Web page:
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John Bluck                                                                                          July 8, 2002

NASA Ames Research Center, Moffett Field, Calif.

Phone:  650/604-5026 or 604-9000



Goats munching 'stubborn' vegetation and workers composting landscaping debris and reducing pesticide and herbicide use have resulted in an Environmental Protection Agency (EPA) award for NASA Ames Research Center in the heart of California's Silicon Valley.

In 2001, NASA Ames cut pesticide and fertilizer use by 98 percent compared with previous years. The center also recycled all of its landscaping debris by composting, saving an estimated $60,000 in disposal costs. As a result of this demonstrated commitment to the environment, Ames recently received the EPA's 2002 Environmental Achievement award.

"I am pleased that the EPA has recognized our team's outstanding work," said Steve Frankel, Ames' manager responsible for facilities maintenance, including landscaping. "We worked cooperatively with Ames' environmental division, contractors and subcontractors alike to ensure the success of the program. It's been a true team success story."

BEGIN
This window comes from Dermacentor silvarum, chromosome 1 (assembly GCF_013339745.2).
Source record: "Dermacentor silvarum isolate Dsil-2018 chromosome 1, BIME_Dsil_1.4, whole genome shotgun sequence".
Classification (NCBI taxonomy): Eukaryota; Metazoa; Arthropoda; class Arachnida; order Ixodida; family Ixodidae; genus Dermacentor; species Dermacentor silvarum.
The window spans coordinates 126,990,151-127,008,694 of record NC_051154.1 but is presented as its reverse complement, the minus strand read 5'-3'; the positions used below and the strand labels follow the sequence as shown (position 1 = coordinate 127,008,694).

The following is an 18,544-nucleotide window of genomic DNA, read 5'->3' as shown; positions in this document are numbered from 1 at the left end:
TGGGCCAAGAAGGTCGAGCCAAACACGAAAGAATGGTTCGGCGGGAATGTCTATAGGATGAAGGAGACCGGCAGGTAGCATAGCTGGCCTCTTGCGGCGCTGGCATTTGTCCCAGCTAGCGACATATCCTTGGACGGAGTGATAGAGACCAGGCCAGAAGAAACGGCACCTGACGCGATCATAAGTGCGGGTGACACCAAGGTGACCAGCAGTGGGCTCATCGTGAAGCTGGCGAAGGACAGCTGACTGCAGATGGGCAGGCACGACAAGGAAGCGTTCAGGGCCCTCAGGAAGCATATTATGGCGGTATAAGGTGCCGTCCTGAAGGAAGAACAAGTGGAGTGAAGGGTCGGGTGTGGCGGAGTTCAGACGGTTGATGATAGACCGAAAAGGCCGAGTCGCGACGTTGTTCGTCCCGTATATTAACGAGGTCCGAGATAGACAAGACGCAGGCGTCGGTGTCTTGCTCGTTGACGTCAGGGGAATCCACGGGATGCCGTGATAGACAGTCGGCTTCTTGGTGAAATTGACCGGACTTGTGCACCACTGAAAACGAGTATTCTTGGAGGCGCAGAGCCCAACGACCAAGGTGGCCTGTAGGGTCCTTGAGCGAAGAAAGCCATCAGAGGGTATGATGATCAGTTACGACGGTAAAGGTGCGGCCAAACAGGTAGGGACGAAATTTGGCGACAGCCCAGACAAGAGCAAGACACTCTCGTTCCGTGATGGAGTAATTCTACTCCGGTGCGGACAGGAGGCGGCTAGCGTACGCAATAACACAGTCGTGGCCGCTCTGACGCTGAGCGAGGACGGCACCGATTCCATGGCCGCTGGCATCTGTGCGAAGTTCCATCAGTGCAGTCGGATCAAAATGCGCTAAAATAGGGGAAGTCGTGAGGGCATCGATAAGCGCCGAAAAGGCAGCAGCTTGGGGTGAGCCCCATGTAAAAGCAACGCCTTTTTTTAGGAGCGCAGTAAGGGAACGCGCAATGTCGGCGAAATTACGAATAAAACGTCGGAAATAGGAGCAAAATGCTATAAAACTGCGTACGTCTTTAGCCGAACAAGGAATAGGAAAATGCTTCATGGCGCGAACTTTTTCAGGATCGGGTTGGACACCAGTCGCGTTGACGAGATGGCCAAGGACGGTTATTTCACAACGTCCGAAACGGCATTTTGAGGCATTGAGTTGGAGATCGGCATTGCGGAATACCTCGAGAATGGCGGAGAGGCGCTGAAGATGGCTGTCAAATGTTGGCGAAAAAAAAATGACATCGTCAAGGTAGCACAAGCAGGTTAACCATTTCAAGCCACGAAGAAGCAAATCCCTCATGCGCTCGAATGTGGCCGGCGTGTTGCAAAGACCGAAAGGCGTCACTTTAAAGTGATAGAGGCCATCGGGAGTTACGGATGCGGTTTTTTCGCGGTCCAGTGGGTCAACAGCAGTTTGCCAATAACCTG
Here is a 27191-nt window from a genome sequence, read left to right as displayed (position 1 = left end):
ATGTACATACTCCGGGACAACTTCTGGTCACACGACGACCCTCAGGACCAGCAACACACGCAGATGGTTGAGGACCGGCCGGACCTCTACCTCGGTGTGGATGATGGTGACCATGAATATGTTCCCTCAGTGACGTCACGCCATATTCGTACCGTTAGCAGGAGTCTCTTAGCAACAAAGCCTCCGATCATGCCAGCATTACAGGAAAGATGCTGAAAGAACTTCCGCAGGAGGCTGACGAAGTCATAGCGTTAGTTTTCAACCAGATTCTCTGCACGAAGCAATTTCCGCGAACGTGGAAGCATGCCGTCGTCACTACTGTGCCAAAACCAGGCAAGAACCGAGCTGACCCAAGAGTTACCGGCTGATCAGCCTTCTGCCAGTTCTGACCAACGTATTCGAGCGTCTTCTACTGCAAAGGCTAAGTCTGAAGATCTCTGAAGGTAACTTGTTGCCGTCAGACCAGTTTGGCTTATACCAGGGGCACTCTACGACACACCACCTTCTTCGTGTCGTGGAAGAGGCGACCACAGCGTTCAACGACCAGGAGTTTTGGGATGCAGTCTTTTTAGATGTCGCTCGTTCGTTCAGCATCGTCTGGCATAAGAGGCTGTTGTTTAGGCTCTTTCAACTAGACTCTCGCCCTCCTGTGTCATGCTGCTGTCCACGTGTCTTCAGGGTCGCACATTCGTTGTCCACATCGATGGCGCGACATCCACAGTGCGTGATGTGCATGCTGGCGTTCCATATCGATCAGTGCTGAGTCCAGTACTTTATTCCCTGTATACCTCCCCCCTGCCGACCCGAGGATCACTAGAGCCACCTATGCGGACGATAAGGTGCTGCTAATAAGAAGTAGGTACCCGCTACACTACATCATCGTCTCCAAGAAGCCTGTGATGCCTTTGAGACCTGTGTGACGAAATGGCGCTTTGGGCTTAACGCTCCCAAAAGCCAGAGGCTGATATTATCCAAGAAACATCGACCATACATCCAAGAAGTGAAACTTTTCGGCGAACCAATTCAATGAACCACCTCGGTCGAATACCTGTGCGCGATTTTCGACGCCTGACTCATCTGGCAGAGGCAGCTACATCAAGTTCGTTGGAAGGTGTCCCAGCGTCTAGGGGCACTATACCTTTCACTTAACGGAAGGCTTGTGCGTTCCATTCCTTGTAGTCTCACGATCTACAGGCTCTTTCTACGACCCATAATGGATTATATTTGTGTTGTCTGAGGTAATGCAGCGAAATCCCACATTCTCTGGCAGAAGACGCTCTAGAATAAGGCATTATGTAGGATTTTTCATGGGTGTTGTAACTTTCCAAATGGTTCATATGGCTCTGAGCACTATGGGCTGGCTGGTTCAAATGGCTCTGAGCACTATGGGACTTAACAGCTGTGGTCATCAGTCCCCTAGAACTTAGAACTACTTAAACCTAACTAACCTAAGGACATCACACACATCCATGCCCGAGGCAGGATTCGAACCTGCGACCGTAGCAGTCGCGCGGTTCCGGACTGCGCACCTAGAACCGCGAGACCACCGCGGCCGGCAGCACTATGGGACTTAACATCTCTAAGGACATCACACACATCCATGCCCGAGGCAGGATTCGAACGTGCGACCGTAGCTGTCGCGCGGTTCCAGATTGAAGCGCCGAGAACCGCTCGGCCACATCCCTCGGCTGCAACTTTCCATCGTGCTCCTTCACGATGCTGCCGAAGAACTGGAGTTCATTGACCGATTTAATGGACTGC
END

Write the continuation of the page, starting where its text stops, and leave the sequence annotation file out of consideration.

"Minimal use of pesticides, herbicides and chemical fertilizers has resulted in dramatically reduced exposures to workers applying these products, as well as likely reductions in exposures to other employees who might have come into contact with such materials," said Diane Shelander of the Environmental Services Division at NASA Ames. "We are proud of what we have achieved in fully meeting center needs while protecting our entire workforce."

To minimize its solid waste disposal, NASA Ames began making its own compost. The center produced about 2,200 cubic yards of compost in 2001. More than one-third of Ames' solid waste -- landscaping debris that would have gone into land disposal -- was instead re-used.

In 1997 the center applied 4,000 gallons of pesticides and herbicides, but in 2001 it used less than 50 gallons. To achieve this reduction, workers utilized traps to catch pests and eliminated large-scale pesticide applications.

NASA Ames now has reduced the overall volume of herbicide use, applies herbicides that are less toxic, and maintains drought-resistant, native vegetation. A group of 13 goats patrols certain areas to control 'hard-to-deal-with' vegetation.

"Goats are goats --they eat just about anything," said Jon Talbot, project manager for South Bay Maintenance, a contractor for the NASA Ames Plant Engineering Branch. "They eat thistles, cattails and all kinds of grass." An adult goat eats about two to three pounds of vegetation per day, according to Talbot.

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